The online implications of rebranding

Whether it’s because of a merger, a new service or simply because you have outgrown your name, rebranding your company will have many implications for your online presence. Make no mistake, rebranding has an effect on everything from your e-marketing initiatives to SEO and social media.

It’s not a decision to be taken lightly, but if done correctly rebranding can have a huge positive impact on your business, from improving your search engine ranking to making it easier for people to spread the word about your brand on social networking sites.

So, what advice do the experts have for companies considering a rebrand?

Rebranding online: Communicate

Communication – both internally and outside the company – is crucial to a successful rebrand, says John Dunne, strategy director at online PR and social media company

“You have to make sure that the name change is well communicated online and offline. This is where most websites fail – they don’t have the marketing power to reach people on a broad enough scale,” says Dunne.

“A large amount of time needs to be spent educating internal staff about the project, allowing input from everybody and making sure they understand and support the re-brand,” says Dunne.

Dunne offers some top tips for SMEs considering a rebrand:

  • Be organised and map out a detailed checklist. What are your reasons for rebranding? How will your website be better off? Appeasing user needs and expectations is an important task, and that requires a lot of preparation.
  • Walk in your customers’ shoes. Become your customer for a day to better understand what they want. Carry out user testing, even with only a small group of users if resources are limited.
  • Don’t be superficial. Aim to tie your rebranding efforts to a fundamental shift within your company, and don’t be afraid to talk about the strategic significance behind your change.
  • Crowd source. Continue to tap into your existing customer base for constant feedback and opinions, which should factor into your evolving communications planning.
  • Start from the inside and work out. Employees are your ‘brand ambassadors’. Begin the internal transformation early to ensure consistency of your message.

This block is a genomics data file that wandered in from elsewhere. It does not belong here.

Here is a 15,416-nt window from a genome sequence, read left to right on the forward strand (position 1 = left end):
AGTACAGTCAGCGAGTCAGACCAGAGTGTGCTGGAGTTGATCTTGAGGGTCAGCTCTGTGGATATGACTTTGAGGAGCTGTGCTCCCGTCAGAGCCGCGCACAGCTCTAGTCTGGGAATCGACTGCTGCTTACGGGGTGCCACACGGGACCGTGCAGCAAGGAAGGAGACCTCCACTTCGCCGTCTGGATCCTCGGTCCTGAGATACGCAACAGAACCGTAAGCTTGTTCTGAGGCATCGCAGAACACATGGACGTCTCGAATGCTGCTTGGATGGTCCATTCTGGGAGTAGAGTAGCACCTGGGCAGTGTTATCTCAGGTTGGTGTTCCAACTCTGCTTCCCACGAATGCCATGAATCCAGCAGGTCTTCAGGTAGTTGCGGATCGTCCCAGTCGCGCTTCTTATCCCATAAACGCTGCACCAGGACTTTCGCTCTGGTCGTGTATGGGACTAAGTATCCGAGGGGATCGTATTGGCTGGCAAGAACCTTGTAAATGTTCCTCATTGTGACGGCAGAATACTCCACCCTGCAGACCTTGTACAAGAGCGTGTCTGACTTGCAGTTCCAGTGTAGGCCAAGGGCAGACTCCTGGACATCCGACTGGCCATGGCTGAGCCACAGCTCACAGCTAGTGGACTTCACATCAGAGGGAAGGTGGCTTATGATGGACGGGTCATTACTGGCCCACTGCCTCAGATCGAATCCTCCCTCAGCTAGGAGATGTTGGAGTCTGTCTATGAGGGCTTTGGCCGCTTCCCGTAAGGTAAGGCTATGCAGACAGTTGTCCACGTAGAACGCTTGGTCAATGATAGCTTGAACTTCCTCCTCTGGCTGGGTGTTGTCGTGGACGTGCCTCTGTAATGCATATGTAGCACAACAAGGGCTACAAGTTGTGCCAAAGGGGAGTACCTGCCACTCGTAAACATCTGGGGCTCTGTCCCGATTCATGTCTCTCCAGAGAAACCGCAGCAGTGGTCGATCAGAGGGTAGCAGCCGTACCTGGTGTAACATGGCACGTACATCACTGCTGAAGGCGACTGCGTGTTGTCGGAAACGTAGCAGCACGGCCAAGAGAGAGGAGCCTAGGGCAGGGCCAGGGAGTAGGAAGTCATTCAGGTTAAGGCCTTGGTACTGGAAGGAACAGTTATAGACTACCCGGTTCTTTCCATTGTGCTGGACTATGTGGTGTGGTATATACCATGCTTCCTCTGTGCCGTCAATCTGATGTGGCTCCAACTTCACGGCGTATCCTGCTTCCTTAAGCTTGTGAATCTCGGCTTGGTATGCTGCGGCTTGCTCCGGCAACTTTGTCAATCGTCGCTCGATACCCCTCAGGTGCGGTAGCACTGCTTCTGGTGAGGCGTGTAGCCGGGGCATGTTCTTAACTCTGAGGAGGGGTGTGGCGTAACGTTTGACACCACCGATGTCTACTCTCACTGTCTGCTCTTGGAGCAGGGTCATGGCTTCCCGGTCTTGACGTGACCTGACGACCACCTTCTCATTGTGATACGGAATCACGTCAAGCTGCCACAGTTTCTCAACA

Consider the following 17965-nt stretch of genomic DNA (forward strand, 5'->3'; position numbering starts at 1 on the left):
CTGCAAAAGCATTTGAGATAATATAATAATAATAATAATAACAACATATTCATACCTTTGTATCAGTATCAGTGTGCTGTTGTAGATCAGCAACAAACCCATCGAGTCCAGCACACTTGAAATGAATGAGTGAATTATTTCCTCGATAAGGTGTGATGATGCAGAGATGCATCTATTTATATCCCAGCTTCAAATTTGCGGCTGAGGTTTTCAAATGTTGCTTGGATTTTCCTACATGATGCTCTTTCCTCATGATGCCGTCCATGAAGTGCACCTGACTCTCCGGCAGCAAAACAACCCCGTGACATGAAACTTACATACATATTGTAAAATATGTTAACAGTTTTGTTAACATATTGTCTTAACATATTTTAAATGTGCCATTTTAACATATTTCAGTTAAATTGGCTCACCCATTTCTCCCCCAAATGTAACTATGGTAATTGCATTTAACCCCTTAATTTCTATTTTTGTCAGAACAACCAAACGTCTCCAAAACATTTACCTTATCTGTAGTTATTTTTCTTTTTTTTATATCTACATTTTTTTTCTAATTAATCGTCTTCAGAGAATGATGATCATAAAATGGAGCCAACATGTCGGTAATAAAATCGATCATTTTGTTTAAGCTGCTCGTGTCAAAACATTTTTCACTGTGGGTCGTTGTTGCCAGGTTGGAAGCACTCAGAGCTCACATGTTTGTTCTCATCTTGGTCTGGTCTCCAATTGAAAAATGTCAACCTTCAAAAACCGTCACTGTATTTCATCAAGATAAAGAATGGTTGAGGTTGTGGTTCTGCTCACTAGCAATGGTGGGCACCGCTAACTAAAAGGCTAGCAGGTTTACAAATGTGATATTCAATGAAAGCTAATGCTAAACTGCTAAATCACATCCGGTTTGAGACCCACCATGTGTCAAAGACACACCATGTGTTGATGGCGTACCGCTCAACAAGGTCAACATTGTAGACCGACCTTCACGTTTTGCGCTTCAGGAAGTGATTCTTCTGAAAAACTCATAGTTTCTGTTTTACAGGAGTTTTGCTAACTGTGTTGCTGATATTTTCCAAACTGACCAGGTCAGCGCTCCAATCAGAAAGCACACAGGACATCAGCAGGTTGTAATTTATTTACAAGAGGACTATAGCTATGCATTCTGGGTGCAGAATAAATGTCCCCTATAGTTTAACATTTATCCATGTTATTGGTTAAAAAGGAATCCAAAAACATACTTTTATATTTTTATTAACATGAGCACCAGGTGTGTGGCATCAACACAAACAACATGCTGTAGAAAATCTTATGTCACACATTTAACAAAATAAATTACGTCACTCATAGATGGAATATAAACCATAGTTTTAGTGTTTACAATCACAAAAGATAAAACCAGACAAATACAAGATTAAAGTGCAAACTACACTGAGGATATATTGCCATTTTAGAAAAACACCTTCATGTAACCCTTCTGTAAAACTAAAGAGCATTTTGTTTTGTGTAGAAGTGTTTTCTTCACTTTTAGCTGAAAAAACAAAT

• Learn to let go. It may be difficult to cut the ties with your original brand identity, but you can’t look forward if you’re still looking back.

Rebranding online: Plan ahead

Companies planning a rebrand should begin preparations at least a year in advance, says Caelen King, who has first-hand experience of rebranding as CEO of, which recently changed its name from RevaHealth.

The decision to rebrand was reached following online research conducted by the company which found that the name RevaHealth wasn’t working for consumers.

“The feedback that we got was that RevaHealth was difficult for people to remember, it wasn’t self-explanatory, and people didn’t know how to spell it,” says King. “And because people didn’t know how to spell it, and they didn’t know how to pronounce it when they saw it, there was a tendency for them not to tell other people about it, because they didn’t want to seem foolish.”

Rebranding online: Use social media

Social media was a crucial part of’s rebranding process – not just in terms of highlighting issues with the original name, but also for keeping customers involved throughout the process.

“Social media was pretty painless. In fact, it was very positive,” says King. “We went out there and told people about it and we told the story behind it. And the story spread -effectively providing us with free marketing. Most importantly for us, several people tweeted and blogged about it and that helped because new links coming back to our site tells the search engine that we are a trusted site and that moved things forward.”

King recommends dramatically increasing the amount of man-hours dedicated to social networking during the rebranding process. This helps get the word out and provides a way for customers to give feedback.

This article originally appeared in the eBusiness Live newsletter from Enterprise Ireland’s eMarketing Unit and was written by ENNclick.

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